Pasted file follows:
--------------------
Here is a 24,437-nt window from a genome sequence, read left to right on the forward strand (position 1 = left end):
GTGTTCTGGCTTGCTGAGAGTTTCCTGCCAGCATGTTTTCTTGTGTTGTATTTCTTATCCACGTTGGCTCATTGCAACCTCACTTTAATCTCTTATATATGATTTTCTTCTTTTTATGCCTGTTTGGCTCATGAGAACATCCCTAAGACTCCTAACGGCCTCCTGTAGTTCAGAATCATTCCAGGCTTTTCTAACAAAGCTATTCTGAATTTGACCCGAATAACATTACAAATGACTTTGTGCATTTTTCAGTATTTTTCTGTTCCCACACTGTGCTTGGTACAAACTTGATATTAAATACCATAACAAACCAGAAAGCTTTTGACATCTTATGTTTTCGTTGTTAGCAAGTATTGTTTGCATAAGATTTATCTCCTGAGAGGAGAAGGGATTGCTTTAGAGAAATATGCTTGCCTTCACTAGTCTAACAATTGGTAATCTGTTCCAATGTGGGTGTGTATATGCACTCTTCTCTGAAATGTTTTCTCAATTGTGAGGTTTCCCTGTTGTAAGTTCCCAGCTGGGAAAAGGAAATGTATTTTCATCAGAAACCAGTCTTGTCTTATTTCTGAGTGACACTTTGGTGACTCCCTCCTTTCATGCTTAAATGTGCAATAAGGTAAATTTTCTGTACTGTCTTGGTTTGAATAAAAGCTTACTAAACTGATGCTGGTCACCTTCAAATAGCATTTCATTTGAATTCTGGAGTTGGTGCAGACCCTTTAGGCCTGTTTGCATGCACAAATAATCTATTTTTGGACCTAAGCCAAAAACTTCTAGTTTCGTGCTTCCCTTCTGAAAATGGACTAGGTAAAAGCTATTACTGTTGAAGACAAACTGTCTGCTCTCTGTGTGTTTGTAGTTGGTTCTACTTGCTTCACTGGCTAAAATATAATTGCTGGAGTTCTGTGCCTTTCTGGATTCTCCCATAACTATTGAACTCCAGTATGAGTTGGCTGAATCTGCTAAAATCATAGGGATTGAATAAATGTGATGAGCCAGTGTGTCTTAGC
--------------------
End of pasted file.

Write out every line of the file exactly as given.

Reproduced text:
Here is a 24,437-nt window from a genome sequence, read left to right on the forward strand (position 1 = left end):
GTGTTCTGGCTTGCTGAGAGTTTCCTGCCAGCATGTTTTCTTGTGTTGTATTTCTTATCCACGTTGGCTCATTGCAACCTCACTTTAATCTCTTATATATGATTTTCTTCTTTTTATGCCTGTTTGGCTCATGAGAACATCCCTAAGACTCCTAACGGCCTCCTGTAGTTCAGAATCATTCCAGGCTTTTCTAACAAAGCTATTCTGAATTTGACCCGAATAACATTACAAATGACTTTGTGCATTTTTCAGTATTTTTCTGTTCCCACACTGTGCTTGGTACAAACTTGATATTAAATACCATAACAAACCAGAAAGCTTTTGACATCTTATGTTTTCGTTGTTAGCAAGTATTGTTTGCATAAGATTTATCTCCTGAGAGGAGAAGGGATTGCTTTAGAGAAATATGCTTGCCTTCACTAGTCTAACAATTGGTAATCTGTTCCAATGTGGGTGTGTATATGCACTCTTCTCTGAAATGTTTTCTCAATTGTGAGGTTTCCCTGTTGTAAGTTCCCAGCTGGGAAAAGGAAATGTATTTTCATCAGAAACCAGTCTTGTCTTATTTCTGAGTGACACTTTGGTGACTCCCTCCTTTCATGCTTAAATGTGCAATAAGGTAAATTTTCTGTACTGTCTTGGTTTGAATAAAAGCTTACTAAACTGATGCTGGTCACCTTCAAATAGCATTTCATTTGAATTCTGGAGTTGGTGCAGACCCTTTAGGCCTGTTTGCATGCACAAATAATCTATTTTTGGACCTAAGCCAAAAACTTCTAGTTTCGTGCTTCCCTTCTGAAAATGGACTAGGTAAAAGCTATTACTGTTGAAGACAAACTGTCTGCTCTCTGTGTGTTTGTAGTTGGTTCTACTTGCTTCACTGGCTAAAATATAATTGCTGGAGTTCTGTGCCTTTCTGGATTCTCCCATAACTATTGAACTCCAGTATGAGTTGGCTGAATCTGCTAAAATCATAGGGATTGAATAAATGTGATGAGCCAGTGTGTCTTAGC